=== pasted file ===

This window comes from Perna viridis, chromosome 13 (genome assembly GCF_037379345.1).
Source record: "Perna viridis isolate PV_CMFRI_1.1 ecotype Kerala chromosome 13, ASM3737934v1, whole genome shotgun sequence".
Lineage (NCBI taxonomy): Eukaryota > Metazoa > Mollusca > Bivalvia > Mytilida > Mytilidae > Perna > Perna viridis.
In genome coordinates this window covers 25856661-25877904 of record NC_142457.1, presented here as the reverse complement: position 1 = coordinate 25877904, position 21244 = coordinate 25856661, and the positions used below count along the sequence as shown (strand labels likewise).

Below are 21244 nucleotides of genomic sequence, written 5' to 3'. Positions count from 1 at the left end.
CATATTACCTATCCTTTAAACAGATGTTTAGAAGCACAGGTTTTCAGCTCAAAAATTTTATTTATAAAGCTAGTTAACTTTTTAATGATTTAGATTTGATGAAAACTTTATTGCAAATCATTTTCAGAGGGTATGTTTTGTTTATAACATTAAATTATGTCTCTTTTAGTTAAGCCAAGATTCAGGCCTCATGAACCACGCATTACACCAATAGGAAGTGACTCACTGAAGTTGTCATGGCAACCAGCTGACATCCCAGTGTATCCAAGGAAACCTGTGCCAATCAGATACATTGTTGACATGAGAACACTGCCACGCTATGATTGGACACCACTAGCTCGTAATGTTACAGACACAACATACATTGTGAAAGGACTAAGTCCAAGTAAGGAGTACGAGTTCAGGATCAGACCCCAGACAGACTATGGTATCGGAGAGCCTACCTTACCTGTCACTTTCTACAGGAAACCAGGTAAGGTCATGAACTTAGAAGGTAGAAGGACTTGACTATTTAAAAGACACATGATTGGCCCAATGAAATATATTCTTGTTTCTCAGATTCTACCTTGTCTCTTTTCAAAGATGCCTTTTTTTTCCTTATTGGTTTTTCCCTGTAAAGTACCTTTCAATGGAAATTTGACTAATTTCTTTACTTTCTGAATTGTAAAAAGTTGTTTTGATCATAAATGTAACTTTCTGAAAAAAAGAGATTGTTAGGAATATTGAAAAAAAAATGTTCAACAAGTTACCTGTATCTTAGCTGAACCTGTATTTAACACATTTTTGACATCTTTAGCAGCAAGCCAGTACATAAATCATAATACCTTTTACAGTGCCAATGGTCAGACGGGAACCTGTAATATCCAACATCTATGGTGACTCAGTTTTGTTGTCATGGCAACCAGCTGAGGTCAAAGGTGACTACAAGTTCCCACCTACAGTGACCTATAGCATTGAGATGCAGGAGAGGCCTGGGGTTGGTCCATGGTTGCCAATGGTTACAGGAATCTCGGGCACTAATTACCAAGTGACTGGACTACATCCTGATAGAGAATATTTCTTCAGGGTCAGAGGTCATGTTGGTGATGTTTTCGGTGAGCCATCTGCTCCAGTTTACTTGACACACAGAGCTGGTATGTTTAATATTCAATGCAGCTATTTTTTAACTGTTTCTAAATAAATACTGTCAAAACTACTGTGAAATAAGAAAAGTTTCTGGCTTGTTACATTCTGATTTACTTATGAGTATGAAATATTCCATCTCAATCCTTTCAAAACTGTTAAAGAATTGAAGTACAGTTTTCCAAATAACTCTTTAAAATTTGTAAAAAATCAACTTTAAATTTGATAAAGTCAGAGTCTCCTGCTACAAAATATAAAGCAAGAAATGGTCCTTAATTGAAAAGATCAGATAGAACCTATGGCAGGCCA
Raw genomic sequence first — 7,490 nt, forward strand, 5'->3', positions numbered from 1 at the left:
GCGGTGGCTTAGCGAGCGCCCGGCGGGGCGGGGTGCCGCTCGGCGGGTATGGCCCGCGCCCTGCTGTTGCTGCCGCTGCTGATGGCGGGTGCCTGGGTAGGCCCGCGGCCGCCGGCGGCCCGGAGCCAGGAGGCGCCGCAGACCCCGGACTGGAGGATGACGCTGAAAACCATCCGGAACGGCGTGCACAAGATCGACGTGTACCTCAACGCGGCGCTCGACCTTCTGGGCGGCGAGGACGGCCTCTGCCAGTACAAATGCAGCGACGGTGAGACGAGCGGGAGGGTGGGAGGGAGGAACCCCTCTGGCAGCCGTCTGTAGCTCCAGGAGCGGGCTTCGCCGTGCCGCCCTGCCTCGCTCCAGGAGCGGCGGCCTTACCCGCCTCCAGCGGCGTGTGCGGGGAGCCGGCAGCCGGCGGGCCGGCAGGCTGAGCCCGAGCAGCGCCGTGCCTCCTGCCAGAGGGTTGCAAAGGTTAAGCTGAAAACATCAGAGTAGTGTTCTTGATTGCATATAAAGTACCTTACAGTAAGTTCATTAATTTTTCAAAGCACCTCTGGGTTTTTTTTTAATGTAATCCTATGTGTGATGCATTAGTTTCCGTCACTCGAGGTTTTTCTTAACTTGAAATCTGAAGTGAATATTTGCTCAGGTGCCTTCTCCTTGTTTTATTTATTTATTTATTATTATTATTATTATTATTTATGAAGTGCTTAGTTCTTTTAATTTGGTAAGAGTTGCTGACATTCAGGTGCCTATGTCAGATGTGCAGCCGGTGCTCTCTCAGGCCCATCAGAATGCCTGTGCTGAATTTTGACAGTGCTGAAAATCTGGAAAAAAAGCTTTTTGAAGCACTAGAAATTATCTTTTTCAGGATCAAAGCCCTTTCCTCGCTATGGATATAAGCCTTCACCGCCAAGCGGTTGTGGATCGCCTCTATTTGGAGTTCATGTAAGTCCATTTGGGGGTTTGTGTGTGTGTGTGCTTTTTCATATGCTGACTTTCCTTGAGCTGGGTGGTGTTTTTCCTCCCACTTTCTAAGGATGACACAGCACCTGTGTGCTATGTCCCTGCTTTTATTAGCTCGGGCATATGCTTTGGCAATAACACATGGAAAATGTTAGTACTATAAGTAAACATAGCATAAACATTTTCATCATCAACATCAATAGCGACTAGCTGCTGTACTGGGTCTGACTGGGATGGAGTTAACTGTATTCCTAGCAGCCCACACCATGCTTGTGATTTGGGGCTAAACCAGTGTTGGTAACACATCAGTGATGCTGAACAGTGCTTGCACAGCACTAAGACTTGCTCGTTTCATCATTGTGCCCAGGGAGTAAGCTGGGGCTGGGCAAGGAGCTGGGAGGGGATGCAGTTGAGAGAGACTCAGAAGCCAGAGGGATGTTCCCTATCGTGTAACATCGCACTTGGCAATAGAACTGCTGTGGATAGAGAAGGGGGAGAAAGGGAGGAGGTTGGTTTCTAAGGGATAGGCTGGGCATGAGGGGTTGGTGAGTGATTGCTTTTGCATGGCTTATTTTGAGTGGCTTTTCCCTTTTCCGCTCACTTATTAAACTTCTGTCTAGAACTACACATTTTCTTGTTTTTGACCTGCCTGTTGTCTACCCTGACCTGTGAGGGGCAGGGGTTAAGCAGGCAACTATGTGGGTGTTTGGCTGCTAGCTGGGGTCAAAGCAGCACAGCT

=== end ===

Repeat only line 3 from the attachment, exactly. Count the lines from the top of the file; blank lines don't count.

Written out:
Lineage (NCBI taxonomy): Eukaryota > Metazoa > Mollusca > Bivalvia > Mytilida > Mytilidae > Perna > Perna viridis.